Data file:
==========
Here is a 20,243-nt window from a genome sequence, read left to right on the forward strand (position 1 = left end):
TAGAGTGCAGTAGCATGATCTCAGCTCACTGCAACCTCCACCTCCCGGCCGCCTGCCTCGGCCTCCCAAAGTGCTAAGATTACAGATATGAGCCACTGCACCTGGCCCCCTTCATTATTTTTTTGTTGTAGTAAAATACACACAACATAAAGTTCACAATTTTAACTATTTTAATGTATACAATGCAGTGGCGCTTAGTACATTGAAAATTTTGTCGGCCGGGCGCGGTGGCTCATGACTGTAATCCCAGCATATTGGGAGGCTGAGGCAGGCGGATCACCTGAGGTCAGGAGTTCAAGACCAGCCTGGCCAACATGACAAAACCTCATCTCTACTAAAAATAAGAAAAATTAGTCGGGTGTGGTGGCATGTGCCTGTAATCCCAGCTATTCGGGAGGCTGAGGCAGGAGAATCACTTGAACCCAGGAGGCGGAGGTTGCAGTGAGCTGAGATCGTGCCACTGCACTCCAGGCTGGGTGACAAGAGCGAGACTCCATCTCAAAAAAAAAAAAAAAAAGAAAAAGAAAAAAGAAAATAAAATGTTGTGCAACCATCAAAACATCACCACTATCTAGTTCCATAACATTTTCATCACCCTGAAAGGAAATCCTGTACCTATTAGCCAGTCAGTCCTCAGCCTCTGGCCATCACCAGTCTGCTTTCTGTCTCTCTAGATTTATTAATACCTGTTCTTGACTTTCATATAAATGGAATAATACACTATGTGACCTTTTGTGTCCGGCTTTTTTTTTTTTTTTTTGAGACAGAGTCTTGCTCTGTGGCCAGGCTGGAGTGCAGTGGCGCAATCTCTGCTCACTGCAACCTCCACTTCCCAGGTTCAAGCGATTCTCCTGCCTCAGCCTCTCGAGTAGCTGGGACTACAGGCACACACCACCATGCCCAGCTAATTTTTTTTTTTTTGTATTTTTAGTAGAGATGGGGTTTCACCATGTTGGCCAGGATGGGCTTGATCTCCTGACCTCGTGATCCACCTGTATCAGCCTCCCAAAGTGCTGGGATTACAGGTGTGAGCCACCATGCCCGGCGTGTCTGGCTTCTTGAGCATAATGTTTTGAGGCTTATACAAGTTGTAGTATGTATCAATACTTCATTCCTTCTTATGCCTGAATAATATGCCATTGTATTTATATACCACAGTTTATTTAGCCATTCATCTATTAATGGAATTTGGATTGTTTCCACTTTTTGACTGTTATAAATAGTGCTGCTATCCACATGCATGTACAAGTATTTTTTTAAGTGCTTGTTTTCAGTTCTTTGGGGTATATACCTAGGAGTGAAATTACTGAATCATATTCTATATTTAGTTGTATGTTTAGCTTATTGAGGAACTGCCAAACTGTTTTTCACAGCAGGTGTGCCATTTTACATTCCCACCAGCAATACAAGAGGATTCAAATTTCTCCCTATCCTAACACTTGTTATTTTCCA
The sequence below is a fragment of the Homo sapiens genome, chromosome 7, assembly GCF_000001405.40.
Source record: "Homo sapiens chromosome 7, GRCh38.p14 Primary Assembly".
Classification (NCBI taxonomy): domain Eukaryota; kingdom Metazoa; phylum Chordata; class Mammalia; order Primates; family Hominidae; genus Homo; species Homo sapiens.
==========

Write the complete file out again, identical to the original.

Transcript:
Here is a 20,243-nt window from a genome sequence, read left to right on the forward strand (position 1 = left end):
TAGAGTGCAGTAGCATGATCTCAGCTCACTGCAACCTCCACCTCCCGGCCGCCTGCCTCGGCCTCCCAAAGTGCTAAGATTACAGATATGAGCCACTGCACCTGGCCCCCTTCATTATTTTTTTGTTGTAGTAAAATACACACAACATAAAGTTCACAATTTTAACTATTTTAATGTATACAATGCAGTGGCGCTTAGTACATTGAAAATTTTGTCGGCCGGGCGCGGTGGCTCATGACTGTAATCCCAGCATATTGGGAGGCTGAGGCAGGCGGATCACCTGAGGTCAGGAGTTCAAGACCAGCCTGGCCAACATGACAAAACCTCATCTCTACTAAAAATAAGAAAAATTAGTCGGGTGTGGTGGCATGTGCCTGTAATCCCAGCTATTCGGGAGGCTGAGGCAGGAGAATCACTTGAACCCAGGAGGCGGAGGTTGCAGTGAGCTGAGATCGTGCCACTGCACTCCAGGCTGGGTGACAAGAGCGAGACTCCATCTCAAAAAAAAAAAAAAAAAGAAAAAGAAAAAAGAAAATAAAATGTTGTGCAACCATCAAAACATCACCACTATCTAGTTCCATAACATTTTCATCACCCTGAAAGGAAATCCTGTACCTATTAGCCAGTCAGTCCTCAGCCTCTGGCCATCACCAGTCTGCTTTCTGTCTCTCTAGATTTATTAATACCTGTTCTTGACTTTCATATAAATGGAATAATACACTATGTGACCTTTTGTGTCCGGCTTTTTTTTTTTTTTTTTGAGACAGAGTCTTGCTCTGTGGCCAGGCTGGAGTGCAGTGGCGCAATCTCTGCTCACTGCAACCTCCACTTCCCAGGTTCAAGCGATTCTCCTGCCTCAGCCTCTCGAGTAGCTGGGACTACAGGCACACACCACCATGCCCAGCTAATTTTTTTTTTTTTGTATTTTTAGTAGAGATGGGGTTTCACCATGTTGGCCAGGATGGGCTTGATCTCCTGACCTCGTGATCCACCTGTATCAGCCTCCCAAAGTGCTGGGATTACAGGTGTGAGCCACCATGCCCGGCGTGTCTGGCTTCTTGAGCATAATGTTTTGAGGCTTATACAAGTTGTAGTATGTATCAATACTTCATTCCTTCTTATGCCTGAATAATATGCCATTGTATTTATATACCACAGTTTATTTAGCCATTCATCTATTAATGGAATTTGGATTGTTTCCACTTTTTGACTGTTATAAATAGTGCTGCTATCCACATGCATGTACAAGTATTTTTTTAAGTGCTTGTTTTCAGTTCTTTGGGGTATATACCTAGGAGTGAAATTACTGAATCATATTCTATATTTAGTTGTATGTTTAGCTTATTGAGGAACTGCCAAACTGTTTTTCACAGCAGGTGTGCCATTTTACATTCCCACCAGCAATACAAGAGGATTCAAATTTCTCCCTATCCTAACACTTGTTATTTTCCA
The sequence below is a fragment of the Homo sapiens genome, chromosome 7, assembly GCF_000001405.40.
Source record: "Homo sapiens chromosome 7, GRCh38.p14 Primary Assembly".
Classification (NCBI taxonomy): domain Eukaryota; kingdom Metazoa; phylum Chordata; class Mammalia; order Primates; family Hominidae; genus Homo; species Homo sapiens.